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OUR RELIANCE ON SOLE AND SINGLE SOURCE SUPPLIERS COULD HARM OUR ABILITY TO MEET DEMAND FOR OUR PRODUCTS IN A TIMELY MANNER OR WITHIN BUDGET.
Some of the components necessary for the assembly of our products are currently provided to us by sole-sourced suppliers or single-sourced suppliers. We generally purchase components through purchase orders rather than long-term supply agreements and generally do not maintain large volumes of inventory. While alternative suppliers exist and could be identified for sole-sourced components, the disruption or termination of the supply of components could cause a significant increase in the costs of these components, which could affect our operating results. A disruption or termination in the supply of components could also result in our inability to meet demand for our products, which could harm our ability to generate revenues, lead to customer dissatisfaction, and damage our reputation. Furthermore, if we are required to change the manufacturer of a key component of our products, we may be required to verify that the new manufacturer maintains facilities and procedures that comply with quality standards and with all applicable regulations and guidelines. The delays associated with the verification of a new manufacturer could delay our ability to manufacture our products in a timely manner or within budget, which may have a material adverse impact on our business, financial condition, results of operations, or cash flows.
IF INSTITUTIONS OR SURGEONS ARE UNABLE TO OBTAIN COVERAGE AND REIMBURSEMENT FROM THIRD-PARTY PAYORS FOR PROCEDURES USING OUR PRODUCTS, OR IF REIMBURSEMENT IS INSUFFICIENT TO COVER THE COSTS OF PURCHASING OUR PRODUCTS, WE MAY BE UNABLE TO GENERATE SUFFICIENT SALES TO SUPPORT OUR BUSINESS.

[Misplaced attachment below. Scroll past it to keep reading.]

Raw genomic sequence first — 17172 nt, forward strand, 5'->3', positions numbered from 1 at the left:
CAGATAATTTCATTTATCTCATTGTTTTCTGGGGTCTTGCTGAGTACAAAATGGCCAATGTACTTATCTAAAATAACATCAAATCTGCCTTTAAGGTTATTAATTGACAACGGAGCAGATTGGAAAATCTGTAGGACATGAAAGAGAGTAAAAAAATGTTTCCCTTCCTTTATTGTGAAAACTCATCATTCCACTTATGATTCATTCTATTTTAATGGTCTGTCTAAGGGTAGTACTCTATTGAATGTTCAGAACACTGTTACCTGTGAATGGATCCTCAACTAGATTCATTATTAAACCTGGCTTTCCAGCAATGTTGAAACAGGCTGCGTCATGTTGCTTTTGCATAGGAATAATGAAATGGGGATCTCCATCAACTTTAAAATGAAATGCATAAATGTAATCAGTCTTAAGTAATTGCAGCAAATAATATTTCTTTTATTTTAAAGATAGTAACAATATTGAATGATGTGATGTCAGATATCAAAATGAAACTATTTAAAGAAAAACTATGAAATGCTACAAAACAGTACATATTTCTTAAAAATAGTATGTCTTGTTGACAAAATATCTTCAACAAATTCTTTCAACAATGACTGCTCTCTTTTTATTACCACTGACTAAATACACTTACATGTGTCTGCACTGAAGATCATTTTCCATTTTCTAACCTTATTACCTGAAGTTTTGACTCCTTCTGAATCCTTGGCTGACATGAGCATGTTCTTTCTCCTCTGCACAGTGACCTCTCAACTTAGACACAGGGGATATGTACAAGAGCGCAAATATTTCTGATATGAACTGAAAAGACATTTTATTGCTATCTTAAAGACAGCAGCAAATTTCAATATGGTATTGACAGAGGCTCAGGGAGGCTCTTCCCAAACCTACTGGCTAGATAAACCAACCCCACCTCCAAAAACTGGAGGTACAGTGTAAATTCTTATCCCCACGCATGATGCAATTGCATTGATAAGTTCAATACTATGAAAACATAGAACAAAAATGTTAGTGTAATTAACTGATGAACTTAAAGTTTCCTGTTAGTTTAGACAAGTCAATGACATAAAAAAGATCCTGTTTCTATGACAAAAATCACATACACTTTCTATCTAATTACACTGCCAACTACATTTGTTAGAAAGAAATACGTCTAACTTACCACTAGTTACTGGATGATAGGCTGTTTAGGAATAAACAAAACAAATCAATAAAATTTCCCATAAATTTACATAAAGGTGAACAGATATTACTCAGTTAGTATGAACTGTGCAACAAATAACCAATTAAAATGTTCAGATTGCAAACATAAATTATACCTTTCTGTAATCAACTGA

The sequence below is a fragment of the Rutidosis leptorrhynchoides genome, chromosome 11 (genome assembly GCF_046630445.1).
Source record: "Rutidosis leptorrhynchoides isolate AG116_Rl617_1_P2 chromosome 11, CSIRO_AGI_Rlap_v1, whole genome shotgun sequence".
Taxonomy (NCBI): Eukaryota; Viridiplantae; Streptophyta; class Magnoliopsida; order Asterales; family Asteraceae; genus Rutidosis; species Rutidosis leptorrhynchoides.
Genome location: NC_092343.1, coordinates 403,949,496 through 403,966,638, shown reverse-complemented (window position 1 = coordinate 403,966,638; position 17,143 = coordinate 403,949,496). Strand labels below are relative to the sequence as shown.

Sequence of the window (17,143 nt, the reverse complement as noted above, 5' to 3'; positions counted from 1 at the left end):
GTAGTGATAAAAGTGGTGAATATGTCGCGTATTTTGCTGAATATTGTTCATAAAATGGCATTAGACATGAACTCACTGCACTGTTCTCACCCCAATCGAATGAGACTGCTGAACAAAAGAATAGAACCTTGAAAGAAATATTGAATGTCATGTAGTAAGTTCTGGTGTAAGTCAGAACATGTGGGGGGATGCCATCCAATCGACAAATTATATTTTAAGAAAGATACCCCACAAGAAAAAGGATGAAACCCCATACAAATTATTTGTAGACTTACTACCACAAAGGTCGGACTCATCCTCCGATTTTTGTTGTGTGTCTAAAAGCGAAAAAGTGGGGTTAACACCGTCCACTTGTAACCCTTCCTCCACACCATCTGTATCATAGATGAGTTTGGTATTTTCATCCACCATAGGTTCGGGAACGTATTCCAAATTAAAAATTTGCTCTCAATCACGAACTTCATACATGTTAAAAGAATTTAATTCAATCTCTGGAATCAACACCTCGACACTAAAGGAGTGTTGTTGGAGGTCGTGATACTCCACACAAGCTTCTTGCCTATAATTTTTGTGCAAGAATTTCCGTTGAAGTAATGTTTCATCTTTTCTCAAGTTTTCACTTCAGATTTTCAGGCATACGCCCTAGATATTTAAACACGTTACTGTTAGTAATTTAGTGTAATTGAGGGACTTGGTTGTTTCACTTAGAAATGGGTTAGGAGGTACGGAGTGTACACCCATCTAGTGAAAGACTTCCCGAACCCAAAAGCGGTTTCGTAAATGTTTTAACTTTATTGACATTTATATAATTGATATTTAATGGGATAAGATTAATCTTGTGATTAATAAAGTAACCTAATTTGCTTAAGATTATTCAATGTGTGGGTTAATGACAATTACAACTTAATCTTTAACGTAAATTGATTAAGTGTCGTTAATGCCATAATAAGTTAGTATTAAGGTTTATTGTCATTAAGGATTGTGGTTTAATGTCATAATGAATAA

In the U.S., hospitals generally bill for the services performed with our products to various third-party payors, such as Medicare, Medicaid, and other government programs and private insurance plans. If hospitals do not obtain sufficient reimbursement from third-party payors for procedures performed with our products, or if government and private payors’ policies do not cover surgical procedures performed using our products, we may not be able to generate the revenues necessary to support our business. In addition, to the extent that there is a shift from an inpatient setting to outpatient settings, we may experience pricing pressure and a reduction in the number of procedures performed. Our success in OUS markets also depends upon the eligibility of our products for coverage and reimbursement through government-sponsored healthcare payment systems and third-party payors. Reimbursement practices vary significantly by country. Many OUS markets have government-managed healthcare systems that control reimbursement for new products and procedures. Other foreign markets have both private insurance systems and government-managed systems that control reimbursement for new products and procedures. Market acceptance of our products may depend on the availability and level of coverage and reimbursement in any country within a particular time. In addition, healthcare cost containment efforts similar to those in the U.S. are prevalent in many of the other countries in which we intend to sell our products and these efforts are expected to continue. Please see our risk factor below titled “Changes in Healthcare Legislation and Policy May Have a Material Adverse Effect on Our Financial Condition and Results of Operations” for additional risks related to the ability of institutions or surgeons to obtain reimbursements.